News / CQUIN clawback to be withdrawn in 2024/25

21 September 2023 Steve Brown

The financial element of the CQUIN quality incentive scheme looks set to be paused in 2024/25, under proposals from NHS England.

The national body published its payment scheme earlier this year covering both 2023/24 and 2024/25. The core of this system – describing four payment mechanisms covering all NHS funded secondary care services including the aligned payment and incentive scheme – will remain in place next year. However, some small amendments are being considered.


One of the key changes would see the clawback arrangements relating to the CQUIN scheme (commissioning for quality and innovation) halted. In the current year, the payment system asks commissioners to assume the full achievement of CQUIN metrics when setting contracts with an annual value above £10m – increasing the contract value by 1.25%. However, this payment is then decreased and an element clawed back if providers fail to deliver all the required targets.

In a briefing this week on plans for next year’s finance system, NHS England said it was considering removing the requirement for adjustments to be made if CQUIN criteria are not met – so providers would receive full CQUIN funding with no clawback. It said this was partly in response to feedback that the financial element is already not being applied in some systems, with integrated care boards (ICBs) and providers agreeing to work together to fix any shortfalls on quality metrics, rather than imposing financial penalties.

There have been growing concerns that the CQUIN scheme is not operating as originally intended, with finance practitioners suggesting that the bureaucracy around the system is not justified by the small relative value of the incentive. There is also a wider review of incentives for quality underway being led by NHS England’s medical and nursing directorate.

CQUIN indicators would continue to be published and local systems could choose to use them and operate a CQUIN-like scheme, but there would be no national requirement to adjust payment in line with the achievement of these indicators.

No changes are proposed to the mechanism for funding high-cost drugs and devices, however the list of drugs covered by passthrough payment arrangements – and those excluded, where payment must be agreed locally – is being reviewed.

Arrangements for low value activity (LVA) will broadly remain the same under the current proposals. The current system sees all contracts with an annual value of less than £500,000 covered by a block payment – with the payment calculated using a three-year average, cutting out on a huge amount of invoicing. However, the delegation of some services from NHS England to ICBs next year – including the commissioning of secondary dental care and some specialised activity – could push some provider contracts over the £500,000 threshold.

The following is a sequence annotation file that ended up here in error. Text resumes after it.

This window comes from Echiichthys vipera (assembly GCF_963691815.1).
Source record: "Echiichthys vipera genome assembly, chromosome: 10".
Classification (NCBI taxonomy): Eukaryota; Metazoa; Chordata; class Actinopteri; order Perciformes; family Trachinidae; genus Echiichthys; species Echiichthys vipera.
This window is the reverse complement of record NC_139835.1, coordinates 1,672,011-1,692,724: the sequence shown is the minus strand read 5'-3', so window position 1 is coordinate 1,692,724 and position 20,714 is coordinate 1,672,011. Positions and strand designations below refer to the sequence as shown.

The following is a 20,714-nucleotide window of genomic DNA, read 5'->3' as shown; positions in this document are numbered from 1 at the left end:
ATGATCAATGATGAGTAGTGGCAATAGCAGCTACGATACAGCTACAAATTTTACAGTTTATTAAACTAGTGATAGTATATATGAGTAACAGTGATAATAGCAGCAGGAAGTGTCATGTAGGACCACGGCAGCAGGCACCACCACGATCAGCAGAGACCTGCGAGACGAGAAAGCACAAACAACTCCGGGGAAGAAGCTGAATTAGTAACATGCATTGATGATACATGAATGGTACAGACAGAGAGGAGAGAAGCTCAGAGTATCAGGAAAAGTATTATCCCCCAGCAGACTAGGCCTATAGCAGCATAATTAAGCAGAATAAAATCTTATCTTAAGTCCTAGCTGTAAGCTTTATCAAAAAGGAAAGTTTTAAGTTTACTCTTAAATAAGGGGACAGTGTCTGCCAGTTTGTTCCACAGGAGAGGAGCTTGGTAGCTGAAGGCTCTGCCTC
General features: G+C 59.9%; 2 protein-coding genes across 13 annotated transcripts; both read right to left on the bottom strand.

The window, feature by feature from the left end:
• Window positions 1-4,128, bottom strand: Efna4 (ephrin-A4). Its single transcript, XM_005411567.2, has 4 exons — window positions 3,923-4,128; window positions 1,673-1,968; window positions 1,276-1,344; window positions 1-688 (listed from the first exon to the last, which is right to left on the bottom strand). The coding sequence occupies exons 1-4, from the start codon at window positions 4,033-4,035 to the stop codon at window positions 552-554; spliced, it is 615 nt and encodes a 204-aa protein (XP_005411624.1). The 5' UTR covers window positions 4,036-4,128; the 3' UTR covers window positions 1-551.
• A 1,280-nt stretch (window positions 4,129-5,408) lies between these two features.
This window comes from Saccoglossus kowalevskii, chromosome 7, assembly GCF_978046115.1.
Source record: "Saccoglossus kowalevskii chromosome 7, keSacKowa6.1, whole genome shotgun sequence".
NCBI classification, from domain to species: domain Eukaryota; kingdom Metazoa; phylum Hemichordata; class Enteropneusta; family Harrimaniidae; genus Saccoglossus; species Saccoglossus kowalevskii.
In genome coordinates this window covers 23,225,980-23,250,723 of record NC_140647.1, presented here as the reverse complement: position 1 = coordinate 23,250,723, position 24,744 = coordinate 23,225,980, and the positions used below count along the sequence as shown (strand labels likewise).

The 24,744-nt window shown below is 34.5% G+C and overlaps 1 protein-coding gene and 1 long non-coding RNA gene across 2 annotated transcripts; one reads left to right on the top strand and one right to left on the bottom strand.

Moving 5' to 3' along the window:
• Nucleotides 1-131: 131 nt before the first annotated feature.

So NHS England is proposing to disregard delegated service values for the purposes of determining whether a contract is treated under the LVA system.

There are also proposals to introduce a new rule to avoid providers being penalised as a result of implementing the Getting It Right First Time right procedure right place programme guidance. And a minor change to how different inflation estimates are weighted when calculating the cost uplift factor is also under consideration. This would alter the pay weighting so that it aligns with the way education and training tariffs are calculated. But it would have a very minor overall impact – with the cost uplift factor unaffected to one decimal place.

It is also proposed to continue this year’s approach to the elective recovery fund (ERF). This involves commissioners receiving their fair share of ERF funding and being set an elective activity target for the year. Providers are then paid for all elective activity delivered at 100% of the set unit price.

However, practitioners have reported problems with the existing arrangements, particularly around the calculation of baselines against which performance is monitored. Activity targets have already been reduced this year to reflect the impact of doctors’ industrial action and further adjustments are expected. But there are also concerns about how rising levels of non-elective activity, paid for under fixed payment arrangements, can reduce capacity available to undertake elective activity, paid for using tariff prices – reducing overall income for providers.

The proposed changes to the payment scheme for 2024/25 would be subject to a 28-day consultation. But the relatively minor nature of the proposals means there would be no consultation on prices and LVA values, which would just be updated using the approach outlined in the existing guidance.

Slides and a recording of the NHS England briefing are available on the Future NHS platform

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